In this book Gudmund Jannisa traces the growth of East Timo-rese nationalism through a wide historical exposé, which is set in relief to similar developments in neighbouring Indonesia. Both these processes are seen in perspective of the development of international trade, colonialism and world politics.
The very base of the study consists of a presentation of various geographical, agricultural, ethnological and linguistic factors, upon which the imposition of outside influences eventually came to form sentiments of belonging within societal units vastly larger than those of clan groupings or ethnolinguistic affinity.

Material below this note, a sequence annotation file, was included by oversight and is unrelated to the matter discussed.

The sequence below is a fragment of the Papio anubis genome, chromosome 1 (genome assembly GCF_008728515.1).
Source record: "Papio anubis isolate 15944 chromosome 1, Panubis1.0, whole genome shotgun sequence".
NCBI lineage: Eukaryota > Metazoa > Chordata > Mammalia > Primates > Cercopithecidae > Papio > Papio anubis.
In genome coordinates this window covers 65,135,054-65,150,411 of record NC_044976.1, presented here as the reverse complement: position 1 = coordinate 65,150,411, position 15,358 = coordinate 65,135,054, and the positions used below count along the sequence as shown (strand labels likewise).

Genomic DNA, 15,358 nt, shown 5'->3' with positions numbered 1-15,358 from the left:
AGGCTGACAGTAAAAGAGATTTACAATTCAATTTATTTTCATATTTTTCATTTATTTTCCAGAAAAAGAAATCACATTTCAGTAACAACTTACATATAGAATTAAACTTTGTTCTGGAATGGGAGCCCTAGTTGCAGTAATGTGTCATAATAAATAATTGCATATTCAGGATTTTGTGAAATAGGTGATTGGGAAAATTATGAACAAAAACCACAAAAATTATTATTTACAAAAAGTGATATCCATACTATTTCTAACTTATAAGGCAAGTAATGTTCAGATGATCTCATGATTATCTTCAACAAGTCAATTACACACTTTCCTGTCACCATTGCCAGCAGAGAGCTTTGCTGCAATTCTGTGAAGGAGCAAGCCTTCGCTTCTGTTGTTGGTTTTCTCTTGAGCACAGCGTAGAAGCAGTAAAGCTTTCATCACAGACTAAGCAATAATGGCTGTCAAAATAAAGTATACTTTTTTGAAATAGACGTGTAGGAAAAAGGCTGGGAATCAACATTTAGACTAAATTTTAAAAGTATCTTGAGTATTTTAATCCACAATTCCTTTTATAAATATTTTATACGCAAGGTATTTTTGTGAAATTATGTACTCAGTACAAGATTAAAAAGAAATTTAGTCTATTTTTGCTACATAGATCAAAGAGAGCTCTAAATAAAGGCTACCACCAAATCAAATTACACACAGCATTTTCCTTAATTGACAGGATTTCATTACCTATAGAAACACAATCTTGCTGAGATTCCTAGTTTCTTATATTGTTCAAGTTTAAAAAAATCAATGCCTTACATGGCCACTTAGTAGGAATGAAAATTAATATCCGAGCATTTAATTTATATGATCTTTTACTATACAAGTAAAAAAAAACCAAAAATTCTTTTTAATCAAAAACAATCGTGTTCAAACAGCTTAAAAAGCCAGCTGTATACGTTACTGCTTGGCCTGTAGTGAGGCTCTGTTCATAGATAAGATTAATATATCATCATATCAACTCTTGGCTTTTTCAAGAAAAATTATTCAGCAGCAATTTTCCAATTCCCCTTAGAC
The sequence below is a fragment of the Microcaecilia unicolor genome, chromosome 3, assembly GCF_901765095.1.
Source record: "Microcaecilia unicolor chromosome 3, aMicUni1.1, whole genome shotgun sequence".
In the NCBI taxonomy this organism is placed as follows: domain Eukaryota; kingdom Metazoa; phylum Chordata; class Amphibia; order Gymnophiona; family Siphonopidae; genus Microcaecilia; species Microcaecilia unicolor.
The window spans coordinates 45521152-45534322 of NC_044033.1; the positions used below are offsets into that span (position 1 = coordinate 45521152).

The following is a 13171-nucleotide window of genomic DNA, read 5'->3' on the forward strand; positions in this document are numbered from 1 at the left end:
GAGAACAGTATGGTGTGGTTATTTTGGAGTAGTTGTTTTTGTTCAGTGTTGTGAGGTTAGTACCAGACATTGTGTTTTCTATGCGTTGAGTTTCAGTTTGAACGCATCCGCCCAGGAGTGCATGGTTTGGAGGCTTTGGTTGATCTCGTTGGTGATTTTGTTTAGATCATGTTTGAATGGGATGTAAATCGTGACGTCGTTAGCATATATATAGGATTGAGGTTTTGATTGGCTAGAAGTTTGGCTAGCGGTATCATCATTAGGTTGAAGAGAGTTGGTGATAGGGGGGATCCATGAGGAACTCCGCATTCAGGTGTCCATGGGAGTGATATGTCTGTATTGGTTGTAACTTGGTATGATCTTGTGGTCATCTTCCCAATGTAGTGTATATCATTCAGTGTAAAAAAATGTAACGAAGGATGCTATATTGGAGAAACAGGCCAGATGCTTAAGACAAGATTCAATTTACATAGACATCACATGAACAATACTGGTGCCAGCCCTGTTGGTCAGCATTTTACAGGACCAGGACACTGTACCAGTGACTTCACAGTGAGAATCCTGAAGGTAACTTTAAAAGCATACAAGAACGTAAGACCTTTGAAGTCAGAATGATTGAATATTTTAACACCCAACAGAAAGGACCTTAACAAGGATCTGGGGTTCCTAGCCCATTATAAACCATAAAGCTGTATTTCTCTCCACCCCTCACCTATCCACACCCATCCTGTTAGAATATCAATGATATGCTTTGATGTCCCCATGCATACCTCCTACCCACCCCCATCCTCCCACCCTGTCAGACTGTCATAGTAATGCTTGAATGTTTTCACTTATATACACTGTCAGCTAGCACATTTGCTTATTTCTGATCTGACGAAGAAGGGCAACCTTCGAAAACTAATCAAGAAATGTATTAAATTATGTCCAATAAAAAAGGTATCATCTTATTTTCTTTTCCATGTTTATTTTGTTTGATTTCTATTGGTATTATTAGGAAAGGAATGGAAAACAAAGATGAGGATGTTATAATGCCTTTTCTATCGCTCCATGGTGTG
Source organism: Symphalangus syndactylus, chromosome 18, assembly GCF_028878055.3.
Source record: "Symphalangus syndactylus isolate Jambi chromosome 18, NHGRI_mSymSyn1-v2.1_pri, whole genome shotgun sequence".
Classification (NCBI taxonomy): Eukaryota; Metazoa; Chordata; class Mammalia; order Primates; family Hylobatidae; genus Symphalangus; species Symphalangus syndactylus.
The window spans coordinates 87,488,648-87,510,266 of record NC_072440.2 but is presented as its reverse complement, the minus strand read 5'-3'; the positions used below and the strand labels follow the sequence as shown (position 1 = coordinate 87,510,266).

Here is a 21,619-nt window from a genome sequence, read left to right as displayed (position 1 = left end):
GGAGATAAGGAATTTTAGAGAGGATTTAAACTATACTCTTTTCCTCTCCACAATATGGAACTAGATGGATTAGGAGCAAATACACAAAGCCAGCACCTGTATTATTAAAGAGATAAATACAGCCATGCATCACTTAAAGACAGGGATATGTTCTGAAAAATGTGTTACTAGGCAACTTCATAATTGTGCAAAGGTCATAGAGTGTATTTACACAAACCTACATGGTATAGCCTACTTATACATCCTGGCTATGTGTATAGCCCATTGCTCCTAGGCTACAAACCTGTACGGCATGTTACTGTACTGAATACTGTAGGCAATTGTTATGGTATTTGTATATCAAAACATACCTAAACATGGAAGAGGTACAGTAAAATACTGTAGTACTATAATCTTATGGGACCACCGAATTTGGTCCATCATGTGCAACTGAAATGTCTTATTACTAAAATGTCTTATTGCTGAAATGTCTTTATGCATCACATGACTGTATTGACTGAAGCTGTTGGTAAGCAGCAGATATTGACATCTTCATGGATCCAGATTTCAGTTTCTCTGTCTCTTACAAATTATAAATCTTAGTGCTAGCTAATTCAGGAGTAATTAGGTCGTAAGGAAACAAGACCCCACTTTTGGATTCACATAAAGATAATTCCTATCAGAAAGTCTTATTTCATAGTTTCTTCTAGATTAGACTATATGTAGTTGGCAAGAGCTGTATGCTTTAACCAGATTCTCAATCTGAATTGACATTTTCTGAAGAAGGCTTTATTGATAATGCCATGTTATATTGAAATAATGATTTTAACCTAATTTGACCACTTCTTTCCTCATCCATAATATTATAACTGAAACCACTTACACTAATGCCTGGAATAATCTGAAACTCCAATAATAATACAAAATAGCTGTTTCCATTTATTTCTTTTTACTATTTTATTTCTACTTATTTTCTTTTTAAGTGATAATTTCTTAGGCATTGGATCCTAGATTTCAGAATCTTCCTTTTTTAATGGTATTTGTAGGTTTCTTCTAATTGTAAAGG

The modern history of East Timor is outlined against the background of Portugal’s Carnation Revolution in April 1974, which led to a power vacuum in the eastern end of the Indonesian archipelago. The vacuum was filled when Indonesia invaded in December 1975. A tragic war followed, with great losses of lives.
Resistance has since turned from armed struggle to unarmed resistance inside East Timor and political, cultural and diplomatic work carried out by East Timorese in exile. The struggle for self-determination was highlighted when Bishop Carlos Felipe Ximenes Belo and José Ramos Horta were awarded the Nobel Peace Prize in 1996.
‘The East Timor question’ is not yet resolved, but it can never again be hidden from the public eye, and this book is a contribution towards this end.